National anthem demonstrations became the story at NFL stadiums around the country on Sunday. But at Texans-Patriots in Foxboro, Mass., at Dolphins-Jets in East Rutherford, N.J., and at Raiders-Washington in Landover, Md.,* the players who protested were met with jeers and boos from thousands of fans who briefly drowned out the sounds of the anthem itself. How respectful.
I bought a ticket for Dolphins-Jets, and not because I was that bored on a gorgeous early autumn Sunday. I wanted to see what the players would do during the anthem in light of our drunk-uncle president’s blustery threats and insults, and how those demonstrations might be received up in the stands.
I recorded the video below from Section 124, Row 36, Seat 5, at the Meadowlands, just as the Brooklyn Youth Chorus began to sing the anthem. On the right sideline, the Jets’ players and coaches stood in a single line and locked arms, with interim owner Christopher Johnson standing among them. On the left sideline, the Dolphins also stood in locked-armed unison, with the exceptions of left tackle Laremy Tunsil, safety Maurice Smith, tight end Julius Thomas, running back Jay Ajayi, and wide receiver Kenny Stills, who locked arms and took to one knee. Wideout Jarvis Landry stood between them.
In the video, if you look closely, you can see the Dolphins players kneeling around the 25-yard line. Soon after the anthem began, at the 11-second mark, it became impossible to hear the song for several seconds because of the boos and shouts that came raining down. It’s difficult to make out in the video, but at least one fan in the 200 level on the right side gave a theatrical thumbs-down, and “Stand up!” could be heard among the many individual screams.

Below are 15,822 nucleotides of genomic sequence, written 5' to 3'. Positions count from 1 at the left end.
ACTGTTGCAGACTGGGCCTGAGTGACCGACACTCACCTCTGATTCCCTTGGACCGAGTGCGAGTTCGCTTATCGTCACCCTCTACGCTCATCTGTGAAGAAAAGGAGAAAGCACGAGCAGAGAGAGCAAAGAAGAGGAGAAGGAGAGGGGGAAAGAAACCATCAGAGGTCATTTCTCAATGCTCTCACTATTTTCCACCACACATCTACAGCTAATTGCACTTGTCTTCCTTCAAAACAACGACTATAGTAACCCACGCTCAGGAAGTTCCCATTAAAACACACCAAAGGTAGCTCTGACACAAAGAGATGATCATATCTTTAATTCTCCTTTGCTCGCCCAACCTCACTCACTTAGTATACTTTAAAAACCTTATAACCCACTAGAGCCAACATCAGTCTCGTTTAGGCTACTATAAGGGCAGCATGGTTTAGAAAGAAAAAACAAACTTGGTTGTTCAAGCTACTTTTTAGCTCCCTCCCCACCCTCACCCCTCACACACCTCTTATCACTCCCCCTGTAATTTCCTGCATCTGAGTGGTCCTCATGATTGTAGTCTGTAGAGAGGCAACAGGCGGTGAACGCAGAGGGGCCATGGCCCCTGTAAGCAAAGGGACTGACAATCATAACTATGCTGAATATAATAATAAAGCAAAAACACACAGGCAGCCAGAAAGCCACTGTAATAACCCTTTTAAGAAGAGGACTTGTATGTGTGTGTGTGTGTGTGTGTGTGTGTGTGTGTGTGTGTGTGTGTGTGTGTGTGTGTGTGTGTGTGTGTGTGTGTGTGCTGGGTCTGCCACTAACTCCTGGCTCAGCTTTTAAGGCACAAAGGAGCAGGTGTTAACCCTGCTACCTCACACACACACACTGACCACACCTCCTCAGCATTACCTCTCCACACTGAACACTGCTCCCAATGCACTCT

It’s not in the video, but a man and a woman seated directly to my right stayed seated for the anthem. No one said a word to them or bothered them in any way. The man told me he was dismayed at how Trump could “say whatever he wants,” but that the players were expected to stay in their lane, as if they have no agency or rights to free expression.
Up in Foxboro, where several Patriots players took a knee, the Associated Press got video of the crowd booing as the anthem began:
Update (2:50 p.m. ET): Here are the anthem boos and shouts from the Raiders-Washington game:
Showing respect for the anthem and the flag can take many acceptable forms, according to those True Americans who booed. Silently kneeling to draw attention to a lack of basic human rights under that flag apparently isn’t one of them.
* The boos from Raiders-Washington were added after this post was originally published.